Stateful web applications pt.2

This is a followup of my first article about stateful web applications, which you can find here, you may want to read it first.

Push state - poll state

We are still talking about stateful web applications. In my previous article I’ve talked about a challenge - response method to keep client and server side in sync. This method had some drawbacks but was simple to achieve.

The push state - poll state method is more complex concerning the setup, but way simple when it comes to the development part. Instead of using a single, serial channel of communication, we break up things and use two separate channels for our needs. This simple change gives us the possibility to acquire more change state requests as we could to with the sequential version (meaning the challenge - response method).

The setup

You will need something that accepts a high number of concurrent request. I would not recommend an Apache httpd for that. I’ve tried node.js and it worked. (nginx might fit as well, depending on your software stack.) This server, let’s call it “change-bucket”, gets all the change state requests from all clients via PUT request. It responds with some 2xx state, maybe 204 or 201. This is just the info, that the put-request reached the server. As you might imagine, this might lead to an eventual consistency state. The change-bucket passed the change request to a shared queue, which could be a redis server or something like ApacheMQ, RabbitMQ, or similar. The queue server maintains one list per application (of which multiple per user can exists side by side). By the way: redis is awsome for such a job, because it supports list operations natively - even blocking ones - and produces less overhead than a real message queue. The last thing you need is something like memcache. You can use redis or a real memcache server - depending on your setup. The key is: it must be fast and at least persistent as long as it has a power supply.

Now, that we have all change requests of the user in a queue, we need to get them out and change the server-side application state and reflect those changes to the client. This is also a point in this setup, where you can decide which way to go.

We will now switch perspectives and take a view from the client side now. This helps us to identifiy the point where those two ways will come together again.

The client

The client need a poll mechanism. You know, something like setTimeout() with a propper tail recursion. I would not recommend using call(), as it is of lower priority in the most JavaScript Engines. The intervall depends on your technology stack, but I recommend to make it possible to set it to 250ms or less. This enables you to fake a real-time feeling on the customer’s side. This poll request must go somewhere and it needs to receive something. What does it receive? The full application state, where does it go? Now we reached the other side of our two way split.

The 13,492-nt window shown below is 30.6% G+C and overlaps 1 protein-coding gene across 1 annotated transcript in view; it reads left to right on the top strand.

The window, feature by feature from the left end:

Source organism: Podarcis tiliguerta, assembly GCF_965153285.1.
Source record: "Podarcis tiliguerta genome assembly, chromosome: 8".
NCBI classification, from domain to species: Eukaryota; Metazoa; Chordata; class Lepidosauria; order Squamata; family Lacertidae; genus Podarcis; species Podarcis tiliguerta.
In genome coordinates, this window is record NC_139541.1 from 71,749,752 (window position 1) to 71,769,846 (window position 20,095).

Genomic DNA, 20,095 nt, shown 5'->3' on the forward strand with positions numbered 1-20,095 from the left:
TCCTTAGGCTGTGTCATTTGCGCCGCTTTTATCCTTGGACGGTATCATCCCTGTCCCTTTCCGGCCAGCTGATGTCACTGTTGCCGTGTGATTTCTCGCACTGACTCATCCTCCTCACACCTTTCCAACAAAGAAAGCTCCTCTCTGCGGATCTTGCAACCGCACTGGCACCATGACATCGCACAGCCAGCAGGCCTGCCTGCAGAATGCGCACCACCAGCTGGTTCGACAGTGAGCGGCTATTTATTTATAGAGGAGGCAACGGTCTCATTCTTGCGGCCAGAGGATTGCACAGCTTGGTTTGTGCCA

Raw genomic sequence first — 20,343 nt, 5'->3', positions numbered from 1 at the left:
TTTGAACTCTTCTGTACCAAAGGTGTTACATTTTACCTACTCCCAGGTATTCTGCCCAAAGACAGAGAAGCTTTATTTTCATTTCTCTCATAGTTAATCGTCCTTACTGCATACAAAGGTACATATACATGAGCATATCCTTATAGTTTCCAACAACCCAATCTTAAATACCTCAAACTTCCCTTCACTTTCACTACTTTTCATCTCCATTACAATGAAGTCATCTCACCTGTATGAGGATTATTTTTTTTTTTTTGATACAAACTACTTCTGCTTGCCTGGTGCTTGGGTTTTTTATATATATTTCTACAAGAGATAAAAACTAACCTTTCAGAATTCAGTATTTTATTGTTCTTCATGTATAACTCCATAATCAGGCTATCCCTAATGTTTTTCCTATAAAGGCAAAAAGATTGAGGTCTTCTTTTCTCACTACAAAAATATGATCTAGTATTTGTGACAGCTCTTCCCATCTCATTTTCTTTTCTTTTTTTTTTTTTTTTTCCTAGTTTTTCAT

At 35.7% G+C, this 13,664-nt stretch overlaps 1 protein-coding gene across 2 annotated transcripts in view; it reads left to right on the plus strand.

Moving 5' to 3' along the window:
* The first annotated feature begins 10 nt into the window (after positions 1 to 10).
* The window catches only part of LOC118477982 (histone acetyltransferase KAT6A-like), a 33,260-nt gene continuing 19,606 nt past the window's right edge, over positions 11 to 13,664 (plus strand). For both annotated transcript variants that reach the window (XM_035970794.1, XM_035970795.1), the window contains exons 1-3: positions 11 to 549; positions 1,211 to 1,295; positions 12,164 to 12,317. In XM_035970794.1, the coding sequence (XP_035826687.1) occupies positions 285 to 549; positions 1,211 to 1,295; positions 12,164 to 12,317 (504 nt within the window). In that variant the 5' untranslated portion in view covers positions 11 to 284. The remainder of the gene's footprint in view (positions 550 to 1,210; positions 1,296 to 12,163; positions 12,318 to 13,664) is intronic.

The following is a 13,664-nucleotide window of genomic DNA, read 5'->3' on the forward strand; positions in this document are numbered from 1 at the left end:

Path 1 - blocking list operations

This way is of moderate complexity and lacks of scalable performance. You will need only one additional piece for your architecture puzzle. You need an endpoint for the client to ask for the latest application state and you will need to make this endpoint fetch the stack of change requests from redis. This fetch operation must be blocking to prevent a concurrency issue. The concurrency issue comes from requesting the same endpoint twice. The first requests has not persisted the new application state yet and the second request loads the old state from the memcache server. The last one who persists the state wins. In this case we would get a not recoverable, inconsistent state. Another problem: you will need to solve the unsuccessful put-requests in the change-bucket with e.g. a retry loop in the client.

Path2 - everything non-blocking

In this setup you will need another, daemon like instance to solve the problem of concurrency. We need to decouple the polling process from persisting the new state. We could do this by a cronjob or a node.js server or something completly different. The important aspect is, that this cronjob just takes data from the queue and merges it into the new state. The polling mechanism may see the same state twice, but that is OK as far as we got rid of our concurrency issues.

Conclusion

We’ve build a circle, a round-trip for our application state. You might now have the feeling, that this is a shit load of overhead regarding the task of “just” persisting an application state, but that is OK. It is a rather complex setup with it’s own issues and I must admit, that it works only in theory at the moment.

Future

One of the big advantages of this setup is the possibility to scale it. If the polling mechnism reached it’s scale, you can easily exchange the polling with persistent socket connections. If you do so, you might not even need a single change-bucket, but you could use the same socket to do both parts of the communication over a single architectual piece.